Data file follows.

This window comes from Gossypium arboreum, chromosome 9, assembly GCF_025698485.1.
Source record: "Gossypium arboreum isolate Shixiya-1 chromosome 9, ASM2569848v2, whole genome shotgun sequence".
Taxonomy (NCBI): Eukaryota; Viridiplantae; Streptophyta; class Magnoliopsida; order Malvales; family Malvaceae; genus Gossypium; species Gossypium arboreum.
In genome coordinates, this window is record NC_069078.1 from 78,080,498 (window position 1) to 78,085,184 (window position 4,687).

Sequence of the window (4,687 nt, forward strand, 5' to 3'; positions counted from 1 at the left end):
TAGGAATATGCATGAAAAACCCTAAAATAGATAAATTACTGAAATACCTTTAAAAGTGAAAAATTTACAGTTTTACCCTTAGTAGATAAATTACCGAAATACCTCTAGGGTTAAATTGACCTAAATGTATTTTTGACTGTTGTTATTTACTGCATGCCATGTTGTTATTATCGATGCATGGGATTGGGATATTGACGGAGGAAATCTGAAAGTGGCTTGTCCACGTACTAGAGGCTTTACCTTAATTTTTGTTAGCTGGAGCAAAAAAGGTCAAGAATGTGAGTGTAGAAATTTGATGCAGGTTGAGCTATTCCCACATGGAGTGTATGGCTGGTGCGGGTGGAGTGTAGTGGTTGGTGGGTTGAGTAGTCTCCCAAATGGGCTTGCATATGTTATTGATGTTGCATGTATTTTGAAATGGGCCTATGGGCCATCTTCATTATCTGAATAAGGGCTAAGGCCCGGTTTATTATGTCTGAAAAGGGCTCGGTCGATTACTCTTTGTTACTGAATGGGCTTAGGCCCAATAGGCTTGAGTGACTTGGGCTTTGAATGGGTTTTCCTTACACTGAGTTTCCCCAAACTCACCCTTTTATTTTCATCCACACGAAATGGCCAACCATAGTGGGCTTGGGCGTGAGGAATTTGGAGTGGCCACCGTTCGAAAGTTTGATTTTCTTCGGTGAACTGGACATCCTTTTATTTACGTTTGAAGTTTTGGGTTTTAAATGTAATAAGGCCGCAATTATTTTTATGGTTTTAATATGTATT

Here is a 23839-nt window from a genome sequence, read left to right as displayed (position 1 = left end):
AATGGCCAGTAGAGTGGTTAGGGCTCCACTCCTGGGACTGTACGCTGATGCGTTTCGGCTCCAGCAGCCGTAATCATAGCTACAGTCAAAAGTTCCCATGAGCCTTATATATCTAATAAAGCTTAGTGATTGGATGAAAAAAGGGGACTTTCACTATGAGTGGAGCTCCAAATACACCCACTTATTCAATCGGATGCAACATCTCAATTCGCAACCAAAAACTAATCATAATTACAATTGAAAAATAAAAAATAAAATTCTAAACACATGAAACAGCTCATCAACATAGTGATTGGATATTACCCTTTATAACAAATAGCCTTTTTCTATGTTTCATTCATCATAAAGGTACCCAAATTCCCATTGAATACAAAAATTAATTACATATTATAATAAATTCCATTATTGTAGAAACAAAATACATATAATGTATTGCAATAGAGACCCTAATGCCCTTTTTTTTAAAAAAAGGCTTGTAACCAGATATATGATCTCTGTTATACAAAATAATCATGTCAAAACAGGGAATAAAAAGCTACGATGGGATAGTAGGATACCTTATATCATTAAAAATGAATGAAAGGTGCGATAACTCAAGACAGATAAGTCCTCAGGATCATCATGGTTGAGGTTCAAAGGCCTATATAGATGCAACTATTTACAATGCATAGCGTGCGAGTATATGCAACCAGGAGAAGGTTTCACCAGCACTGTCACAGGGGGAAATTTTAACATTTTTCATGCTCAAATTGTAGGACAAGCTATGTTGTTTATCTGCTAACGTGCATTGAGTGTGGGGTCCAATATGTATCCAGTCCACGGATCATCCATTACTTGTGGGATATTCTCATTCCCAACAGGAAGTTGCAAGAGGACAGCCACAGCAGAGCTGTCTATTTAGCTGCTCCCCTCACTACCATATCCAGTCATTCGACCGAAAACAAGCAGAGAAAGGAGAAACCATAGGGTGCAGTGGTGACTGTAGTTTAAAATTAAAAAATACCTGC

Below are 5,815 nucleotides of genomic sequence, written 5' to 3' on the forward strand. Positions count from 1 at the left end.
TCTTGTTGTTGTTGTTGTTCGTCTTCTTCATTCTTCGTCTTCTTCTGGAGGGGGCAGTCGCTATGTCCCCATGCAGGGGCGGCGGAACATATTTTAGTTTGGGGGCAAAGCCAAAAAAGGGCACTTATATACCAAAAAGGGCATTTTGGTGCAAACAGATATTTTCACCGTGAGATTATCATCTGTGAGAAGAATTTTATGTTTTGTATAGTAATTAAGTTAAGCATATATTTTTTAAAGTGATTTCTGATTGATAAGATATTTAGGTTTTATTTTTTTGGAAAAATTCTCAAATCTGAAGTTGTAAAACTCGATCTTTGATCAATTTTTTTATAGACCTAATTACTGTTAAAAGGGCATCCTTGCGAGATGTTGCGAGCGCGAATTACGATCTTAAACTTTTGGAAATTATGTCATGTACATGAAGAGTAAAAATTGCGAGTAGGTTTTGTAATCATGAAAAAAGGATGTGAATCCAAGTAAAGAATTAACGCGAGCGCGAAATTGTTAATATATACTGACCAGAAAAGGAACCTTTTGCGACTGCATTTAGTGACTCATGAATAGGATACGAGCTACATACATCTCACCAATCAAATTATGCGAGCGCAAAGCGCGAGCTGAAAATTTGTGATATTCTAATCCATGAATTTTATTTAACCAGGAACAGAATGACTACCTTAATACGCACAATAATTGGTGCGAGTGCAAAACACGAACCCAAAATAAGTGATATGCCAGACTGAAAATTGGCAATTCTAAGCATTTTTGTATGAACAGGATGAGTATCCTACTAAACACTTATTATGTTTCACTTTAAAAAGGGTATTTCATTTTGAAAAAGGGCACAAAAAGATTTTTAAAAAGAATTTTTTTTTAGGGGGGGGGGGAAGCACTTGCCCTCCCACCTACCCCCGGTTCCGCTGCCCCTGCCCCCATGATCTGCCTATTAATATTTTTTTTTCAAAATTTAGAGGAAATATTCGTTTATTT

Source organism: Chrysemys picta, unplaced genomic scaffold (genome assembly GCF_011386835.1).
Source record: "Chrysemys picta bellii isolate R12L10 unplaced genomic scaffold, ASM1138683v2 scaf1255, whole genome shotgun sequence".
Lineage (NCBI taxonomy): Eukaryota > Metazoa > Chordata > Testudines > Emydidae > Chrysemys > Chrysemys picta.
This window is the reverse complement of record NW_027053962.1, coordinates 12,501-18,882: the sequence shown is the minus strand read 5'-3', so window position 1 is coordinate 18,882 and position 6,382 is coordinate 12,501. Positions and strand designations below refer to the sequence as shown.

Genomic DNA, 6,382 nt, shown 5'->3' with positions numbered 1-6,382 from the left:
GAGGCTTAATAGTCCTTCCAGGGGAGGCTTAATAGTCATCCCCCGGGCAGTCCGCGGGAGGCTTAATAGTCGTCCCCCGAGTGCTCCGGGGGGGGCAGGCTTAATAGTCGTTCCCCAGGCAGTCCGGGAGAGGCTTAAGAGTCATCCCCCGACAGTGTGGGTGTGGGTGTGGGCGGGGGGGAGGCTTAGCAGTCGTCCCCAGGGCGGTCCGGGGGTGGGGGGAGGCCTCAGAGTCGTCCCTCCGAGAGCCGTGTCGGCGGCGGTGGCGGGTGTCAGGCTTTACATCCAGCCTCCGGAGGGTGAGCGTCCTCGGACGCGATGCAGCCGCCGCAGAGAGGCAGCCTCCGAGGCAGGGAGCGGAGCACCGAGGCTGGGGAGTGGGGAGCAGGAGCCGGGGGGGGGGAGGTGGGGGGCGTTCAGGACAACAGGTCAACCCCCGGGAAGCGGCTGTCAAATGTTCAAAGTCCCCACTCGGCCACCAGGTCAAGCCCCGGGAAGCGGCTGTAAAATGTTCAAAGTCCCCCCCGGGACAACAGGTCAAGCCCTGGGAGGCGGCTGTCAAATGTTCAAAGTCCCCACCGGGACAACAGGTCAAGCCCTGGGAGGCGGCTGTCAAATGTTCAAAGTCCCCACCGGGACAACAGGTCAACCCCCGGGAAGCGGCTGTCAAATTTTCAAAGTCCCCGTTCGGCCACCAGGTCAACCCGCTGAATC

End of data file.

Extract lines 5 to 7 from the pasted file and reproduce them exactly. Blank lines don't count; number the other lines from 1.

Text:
Sequence of the window (4,687 nt, forward strand, 5' to 3'; positions counted from 1 at the left end):
TAGGAATATGCATGAAAAACCCTAAAATAGATAAATTACTGAAATACCTTTAAAAGTGAAAAATTTACAGTTTTACCCTTAGTAGATAAATTACCGAAATACCTCTAGGGTTAAATTGACCTAAATGTATTTTTGACTGTTGTTATTTACTGCATGCCATGTTGTTATTATCGATGCATGGGATTGGGATATTGACGGAGGAAATCTGAAAGTGGCTTGTCCACGTACTAGAGGCTTTACCTTAATTTTTGTTAGCTGGAGCAAAAAAGGTCAAGAATGTGAGTGTAGAAATTTGATGCAGGTTGAGCTATTCCCACATGGAGTGTATGGCTGGTGCGGGTGGAGTGTAGTGGTTGGTGGGTTGAGTAGTCTCCCAAATGGGCTTGCATATGTTATTGATGTTGCATGTATTTTGAAATGGGCCTATGGGCCATCTTCATTATCTGAATAAGGGCTAAGGCCCGGTTTATTATGTCTGAAAAGGGCTCGGTCGATTACTCTTTGTTACTGAATGGGCTTAGGCCCAATAGGCTTGAGTGACTTGGGCTTTGAATGGGTTTTCCTTACACTGAGTTTCCCCAAACTCACCCTTTTATTTTCATCCACACGAAATGGCCAACCATAGTGGGCTTGGGCGTGAGGAATTTGGAGTGGCCACCGTTCGAAAGTTTGATTTTCTTCGGTGAACTGGACATCCTTTTATTTACGTTTGAAGTTTTGGGTTTTAAATGTAATAAGGCCGCAATTATTTTTATGGTTTTAATATGTATT

Here is a 23839-nt window from a genome sequence, read left to right as displayed (position 1 = left end):